“The story of Rabbi N. Adler and the Queen has been circulating in the Adler family but I also heard it from Rabbi Moishe Schneider zt”l during one of his mussar schmuessen long before I joined the family,” writes HaRav Yitzchak Kaufman of B’nei Brak, who is married to a descendant of Rav Nathan Adler. He concludes, “Today, in B’nei Brak alone, there are over 300 yungeleit, descendants of the family, learning in local kollelim and yeshivos. The patriarch of the family did a favor for the Queen, resulting in his emigration from Germany to England, where he founded generations of Torah-true descendants devoted to a life of Torah and avodas Hashem.”
Luckily this gives its source, namely "(From “THE ADLER FAMILY -- ITS GENEALOGY; WITH SOME REMINISCES”) described as "Paper read by Mr. Marcus N. Adler, at the Jewish Institute in London, on the 6th of June, 1909, on the occasion of the Jubilee of the Chief Rabbi. Reprinted from the JEWISH CHRONICLE."

As it turns out, The Adler Family - It's Genealogy with Some Reminisces is available to read or download. Now, I was expecting some variation of this story to appear in it, but although there is a section on Montefiore, nothing even remotely like this story appears. I figured I'd better look up the paper in the Jewish Chronicle, since this pamphlet was reprinted from that newspaper. Sure enough, the entire speech is printed in the June 11, 1909 issue, but it is identical to the pamphlet, which you can read yourself quite easily. So what gives?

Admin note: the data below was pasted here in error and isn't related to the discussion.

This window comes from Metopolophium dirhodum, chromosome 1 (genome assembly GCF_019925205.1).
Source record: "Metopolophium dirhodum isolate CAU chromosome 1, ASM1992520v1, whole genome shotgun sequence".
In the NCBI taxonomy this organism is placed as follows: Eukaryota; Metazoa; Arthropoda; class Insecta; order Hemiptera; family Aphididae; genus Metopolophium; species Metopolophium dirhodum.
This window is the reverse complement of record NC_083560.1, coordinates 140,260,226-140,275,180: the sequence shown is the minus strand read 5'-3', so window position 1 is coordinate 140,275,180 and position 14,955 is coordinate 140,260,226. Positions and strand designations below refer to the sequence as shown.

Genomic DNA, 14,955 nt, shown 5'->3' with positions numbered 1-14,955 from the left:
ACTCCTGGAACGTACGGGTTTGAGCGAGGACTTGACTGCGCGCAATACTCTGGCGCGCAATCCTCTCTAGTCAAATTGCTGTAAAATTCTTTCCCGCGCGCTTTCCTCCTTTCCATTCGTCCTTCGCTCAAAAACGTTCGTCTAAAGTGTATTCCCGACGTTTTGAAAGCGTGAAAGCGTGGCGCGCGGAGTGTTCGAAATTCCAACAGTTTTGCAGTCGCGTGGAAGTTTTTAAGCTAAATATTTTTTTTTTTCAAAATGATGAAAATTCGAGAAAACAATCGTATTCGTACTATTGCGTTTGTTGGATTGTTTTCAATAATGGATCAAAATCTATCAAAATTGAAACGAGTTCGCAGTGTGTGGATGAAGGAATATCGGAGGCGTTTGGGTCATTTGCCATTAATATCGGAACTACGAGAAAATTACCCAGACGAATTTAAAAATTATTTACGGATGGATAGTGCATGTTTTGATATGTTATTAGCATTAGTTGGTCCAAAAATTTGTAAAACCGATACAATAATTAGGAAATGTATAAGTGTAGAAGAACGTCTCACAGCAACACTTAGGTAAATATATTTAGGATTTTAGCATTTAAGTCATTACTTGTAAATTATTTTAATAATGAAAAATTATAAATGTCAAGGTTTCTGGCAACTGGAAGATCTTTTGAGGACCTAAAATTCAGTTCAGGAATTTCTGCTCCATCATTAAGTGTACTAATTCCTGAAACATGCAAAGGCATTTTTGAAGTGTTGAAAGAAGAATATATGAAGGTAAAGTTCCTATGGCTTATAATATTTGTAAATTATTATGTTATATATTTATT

Now, the story is strange for a number of reasons, not the least of which is that there seems to be no record or hint that Edward was born on a British ship. In fact, his page on Wikipedia says that he was born at Buckingham Palace. Furthermore, he wasn't Victoria's eldest, but her second child. It is entirely possible that some sort of Adler family legend to this effect existed, but it surely wasn't mentioned by his son Marcus Nathan (who does mention family lore that they are descended from the compiler of Yalkut Shim'oni -- however, he examines that claim critically, as his father no doubt did or would have). In fact, the source is probably from outside the Adler family, I imagine. The oral source the author gives, HaRav Yitzchak Kaufman" of B’nei Brak, who is married to a descendant of Rav Nathan Adler" relates that he heard this from Rabbi Moishe Schneider in a mussar schmuess long before joining the Adler family. It may well be that the 300+ strong Adler yungeleits in B'nei Brak tell this story, but it seems to me more likely that it came to them through mussar schmuessen and the like rather than from anything that the family patriarch ever said or did.